Overwhelmingly, the councilmembers agreed on sending the issue back to the council’s Agenda Committee for scheduling, while requesting further community input and suggestions on the proposed plan, including a possible special council workshop where residents would have more time to present their concerns.
Councilmember Gordon Wozniak said he got 70 responses from a mass e-mailing he sent out on the proposal, “overwhelmingly against. That’s not surprising. Parking meters aren’t going to win any contests.”
Wozniak said that because of the possible extensive economic and environmental impact of the proposed new meters, he felt a formal Environmental Impact Report (EIR) “is appropriate,” and suggested that if and when the new meters are installed “the neighborhoods should get something back,” including a possible one-fourth to one-third of the added revenues going to specific improvements in the neighborhoods affected.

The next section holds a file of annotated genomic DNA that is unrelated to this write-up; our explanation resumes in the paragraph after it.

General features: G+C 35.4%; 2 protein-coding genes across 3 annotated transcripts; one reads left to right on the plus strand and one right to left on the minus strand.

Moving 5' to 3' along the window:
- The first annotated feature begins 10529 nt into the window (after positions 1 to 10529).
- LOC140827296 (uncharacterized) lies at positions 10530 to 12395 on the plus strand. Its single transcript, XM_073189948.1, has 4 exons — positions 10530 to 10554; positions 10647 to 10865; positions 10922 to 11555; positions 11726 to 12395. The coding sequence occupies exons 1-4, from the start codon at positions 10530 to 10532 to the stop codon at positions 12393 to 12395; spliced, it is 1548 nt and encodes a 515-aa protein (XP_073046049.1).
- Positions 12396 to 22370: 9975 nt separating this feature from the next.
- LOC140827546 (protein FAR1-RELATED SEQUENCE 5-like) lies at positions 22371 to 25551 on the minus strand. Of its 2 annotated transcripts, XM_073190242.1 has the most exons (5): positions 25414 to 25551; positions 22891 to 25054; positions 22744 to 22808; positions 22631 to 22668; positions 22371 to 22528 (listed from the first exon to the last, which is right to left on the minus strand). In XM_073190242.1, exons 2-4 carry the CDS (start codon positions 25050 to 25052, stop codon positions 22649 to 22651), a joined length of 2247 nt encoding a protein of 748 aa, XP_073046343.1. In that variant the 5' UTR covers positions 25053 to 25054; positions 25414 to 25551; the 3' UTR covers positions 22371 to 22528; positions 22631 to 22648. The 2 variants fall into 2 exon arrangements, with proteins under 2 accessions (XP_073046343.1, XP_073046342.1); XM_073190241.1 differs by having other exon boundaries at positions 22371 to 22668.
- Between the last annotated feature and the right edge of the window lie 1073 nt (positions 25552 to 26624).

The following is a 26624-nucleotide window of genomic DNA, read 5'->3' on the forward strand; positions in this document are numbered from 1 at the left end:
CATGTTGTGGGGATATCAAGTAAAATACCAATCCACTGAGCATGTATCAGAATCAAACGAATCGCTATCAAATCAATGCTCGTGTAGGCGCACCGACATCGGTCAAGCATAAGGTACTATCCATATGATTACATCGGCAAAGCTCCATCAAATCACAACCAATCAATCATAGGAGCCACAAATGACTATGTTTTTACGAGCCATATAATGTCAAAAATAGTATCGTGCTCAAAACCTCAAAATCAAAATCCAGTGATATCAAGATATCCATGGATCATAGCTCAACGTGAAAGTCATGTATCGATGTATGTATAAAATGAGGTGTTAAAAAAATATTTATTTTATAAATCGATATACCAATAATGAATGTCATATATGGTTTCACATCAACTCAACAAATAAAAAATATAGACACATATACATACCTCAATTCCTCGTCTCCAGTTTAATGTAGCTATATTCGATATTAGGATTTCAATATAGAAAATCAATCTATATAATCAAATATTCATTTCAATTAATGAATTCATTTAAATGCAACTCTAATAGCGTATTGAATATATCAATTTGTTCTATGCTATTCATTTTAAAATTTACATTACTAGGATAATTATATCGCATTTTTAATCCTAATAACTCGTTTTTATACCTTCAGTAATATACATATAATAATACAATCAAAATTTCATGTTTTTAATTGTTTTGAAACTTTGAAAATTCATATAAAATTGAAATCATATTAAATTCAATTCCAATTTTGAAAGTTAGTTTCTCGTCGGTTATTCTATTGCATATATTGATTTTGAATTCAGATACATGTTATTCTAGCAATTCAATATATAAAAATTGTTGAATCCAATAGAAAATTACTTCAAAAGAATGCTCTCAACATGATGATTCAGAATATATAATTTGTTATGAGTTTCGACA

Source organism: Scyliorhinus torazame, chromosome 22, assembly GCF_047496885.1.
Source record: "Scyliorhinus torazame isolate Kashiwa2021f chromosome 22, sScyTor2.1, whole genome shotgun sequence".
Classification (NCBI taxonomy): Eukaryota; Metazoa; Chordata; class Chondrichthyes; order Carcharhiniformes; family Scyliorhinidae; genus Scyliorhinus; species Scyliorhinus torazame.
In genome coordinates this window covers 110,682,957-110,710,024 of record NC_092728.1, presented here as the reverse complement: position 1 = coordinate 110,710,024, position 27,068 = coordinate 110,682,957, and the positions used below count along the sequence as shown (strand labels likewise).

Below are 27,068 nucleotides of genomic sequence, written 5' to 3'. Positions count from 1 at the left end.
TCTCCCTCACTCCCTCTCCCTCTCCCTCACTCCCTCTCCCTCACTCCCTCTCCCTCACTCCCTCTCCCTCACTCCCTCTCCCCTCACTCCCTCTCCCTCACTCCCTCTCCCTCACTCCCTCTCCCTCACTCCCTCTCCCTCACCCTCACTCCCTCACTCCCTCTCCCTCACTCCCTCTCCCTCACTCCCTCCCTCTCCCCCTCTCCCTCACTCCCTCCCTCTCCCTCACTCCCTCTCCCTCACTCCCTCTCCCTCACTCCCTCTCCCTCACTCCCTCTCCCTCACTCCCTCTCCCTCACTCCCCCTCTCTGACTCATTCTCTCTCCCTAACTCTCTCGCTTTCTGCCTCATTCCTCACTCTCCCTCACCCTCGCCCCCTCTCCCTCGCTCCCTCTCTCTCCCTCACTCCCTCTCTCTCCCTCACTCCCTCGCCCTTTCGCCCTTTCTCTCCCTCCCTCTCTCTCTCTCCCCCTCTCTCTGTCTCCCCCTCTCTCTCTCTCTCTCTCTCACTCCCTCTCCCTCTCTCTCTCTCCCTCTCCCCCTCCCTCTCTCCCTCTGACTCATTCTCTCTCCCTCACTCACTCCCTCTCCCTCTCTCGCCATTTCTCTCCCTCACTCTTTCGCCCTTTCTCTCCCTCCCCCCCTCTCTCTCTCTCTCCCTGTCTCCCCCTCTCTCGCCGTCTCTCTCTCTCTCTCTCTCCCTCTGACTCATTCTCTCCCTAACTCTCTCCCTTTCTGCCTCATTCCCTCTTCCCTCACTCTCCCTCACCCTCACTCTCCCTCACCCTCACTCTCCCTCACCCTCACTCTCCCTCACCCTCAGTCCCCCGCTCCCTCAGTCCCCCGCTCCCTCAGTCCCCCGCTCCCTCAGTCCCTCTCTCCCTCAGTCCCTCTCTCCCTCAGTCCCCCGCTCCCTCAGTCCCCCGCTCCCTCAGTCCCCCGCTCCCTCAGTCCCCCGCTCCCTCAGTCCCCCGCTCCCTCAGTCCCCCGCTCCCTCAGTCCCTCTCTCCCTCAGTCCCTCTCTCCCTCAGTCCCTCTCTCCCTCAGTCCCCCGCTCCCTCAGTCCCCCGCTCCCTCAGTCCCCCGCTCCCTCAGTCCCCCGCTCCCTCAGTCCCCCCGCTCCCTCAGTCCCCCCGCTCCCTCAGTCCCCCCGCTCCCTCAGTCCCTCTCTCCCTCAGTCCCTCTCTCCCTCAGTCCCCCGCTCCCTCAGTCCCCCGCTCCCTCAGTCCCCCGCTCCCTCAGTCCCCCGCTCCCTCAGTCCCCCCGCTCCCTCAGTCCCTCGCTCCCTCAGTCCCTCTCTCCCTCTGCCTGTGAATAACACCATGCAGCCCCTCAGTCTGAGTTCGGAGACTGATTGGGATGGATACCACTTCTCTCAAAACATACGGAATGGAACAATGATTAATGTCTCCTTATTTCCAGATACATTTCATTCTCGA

The issue also brought some of the back-and-forth between Bates and Councilmember Kriss Worthington, who sit next to each other on the council dais, and whose repartee so often characterizes council meetings.
After Mayor Bates said that while the city “obviously doesn’t want to impose these things” on the community, he suggested that one of the reasons for the widespread community opposition was simply a reluctance to change:
“My experience in six years being mayor of this city is that a lot of times people are afraid of change. And a lot of times, that change is positive.”